“How to have a conversation about gun control”


  By: Troy Anderson *

 

If you are at all like me, you are not only horrified at the epidemic of gun violence in the United States but also frustrated at the inability of our political system to do much about it.  Just as frustrating can be repeated, futile attempts to find anyone on the other side of the political aisle who can agree with you on the issue at

Dwelling on this horror and frustration, I crafted a few easily understood statements that can help frame an effective starting point to discuss gun control issues. If you and your conversation partner could agree to these statements before beginning a discussion about gun control, it might help your conversation be more productive.

(1)I ADMIT THAT WE HAVE A GUN PROBLEM The United States has a massive gun violence problem. Mass shootings such as recently in Las Vegas are merely the tip of the iceberg in this gun violence problem. The massive numbers of gun deaths and injuries in this country mostly involve suicide, domestic or family disputes, and urban crime.

Yes, you could say something pithy such as “it’s a heart problem or a sin problem,” and in a philosophical sense you could be right. But that doesn’t negate the fact that people with problems are using guns to try to solve those problems, and we can and should do something about the resulting violence if we can.

We have more than 33,000 gun deaths in the USA every year, 2/3 of them suicides and a huge percentage of the remaining 1/3 being cases of family violence. Obviously this brings in issues of mental health and family intervention and poverty and a variety of other issues. But at least starting with what should be the obvious – that we have a major problem with gun violence, would be a good place to start.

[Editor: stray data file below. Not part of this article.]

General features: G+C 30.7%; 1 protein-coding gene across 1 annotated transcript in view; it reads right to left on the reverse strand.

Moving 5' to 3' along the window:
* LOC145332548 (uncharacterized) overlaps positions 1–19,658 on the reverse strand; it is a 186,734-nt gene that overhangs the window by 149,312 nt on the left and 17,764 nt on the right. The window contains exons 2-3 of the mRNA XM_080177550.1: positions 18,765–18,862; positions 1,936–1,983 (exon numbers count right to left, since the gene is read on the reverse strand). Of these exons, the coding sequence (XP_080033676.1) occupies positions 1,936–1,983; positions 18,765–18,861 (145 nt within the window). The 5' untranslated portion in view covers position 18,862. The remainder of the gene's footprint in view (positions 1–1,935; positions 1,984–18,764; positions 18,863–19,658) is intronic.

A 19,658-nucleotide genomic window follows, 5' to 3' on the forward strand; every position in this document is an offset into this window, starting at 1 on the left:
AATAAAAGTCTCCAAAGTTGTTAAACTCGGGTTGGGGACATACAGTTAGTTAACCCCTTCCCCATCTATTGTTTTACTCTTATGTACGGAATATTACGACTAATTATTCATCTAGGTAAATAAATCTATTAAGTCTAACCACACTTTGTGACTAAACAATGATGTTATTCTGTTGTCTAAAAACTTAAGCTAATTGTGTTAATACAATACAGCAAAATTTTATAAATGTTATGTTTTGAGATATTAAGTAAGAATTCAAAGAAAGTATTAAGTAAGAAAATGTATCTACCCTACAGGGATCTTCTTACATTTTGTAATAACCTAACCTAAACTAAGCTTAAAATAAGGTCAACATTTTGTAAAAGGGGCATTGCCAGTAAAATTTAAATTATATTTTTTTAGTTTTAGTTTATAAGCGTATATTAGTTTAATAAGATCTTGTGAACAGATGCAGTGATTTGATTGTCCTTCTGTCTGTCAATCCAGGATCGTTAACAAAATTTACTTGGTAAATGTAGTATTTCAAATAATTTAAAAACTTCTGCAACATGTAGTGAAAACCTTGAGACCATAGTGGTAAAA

(2) I KNOW THAT THE 2ND AMENDMENT IS HERE TO STAY I believe that the 2nd Amendment has an important political foundation, and I am not in support of its repeal. I am in support of reasonably thought-out gun control legislation which I believe would reduce some gun violence in the USA, particularly as each piece of legislation is targeted to a specific part of the gun violence problem.

(3)I WILL NOT BE A JERK I will not call people names, be rude or offensive, or otherwise engage in unhelpful public discourse on these issues. Where I make a mistake in that regard, and where I am called out on it, I will admit my errors as quickly as possible, giving the benefit of the doubt to people who I disagree with.

(4)I WILL ALSO BE REASONABLE AND INTELLIGENT I will do my best to make well-reasoned arguments. I will critique my own flaws more than the flaws of others to guarantee that my opinions are solid. I will agree with others where I find points of agreement. I won’t use logical fallacies and will admit it when I do and am called out for my reasoning errors.

(5)I AM AN ENGAGED CITIZEN My life will be significantly defined by personal sacrifice for the benefit of others. I will be an engaged public citizen, not a keyboard warrior. My life will be evidence that, wherever I stand on the political spectrum, I am serving humanity and therefore can be trusted as a person who wants social policy to benefit all.

In these crazy political times, these might be some helpful starting points for a meaningful discussion on gun control. I hope that this helps your thinking.

 

*International Director for Speak Up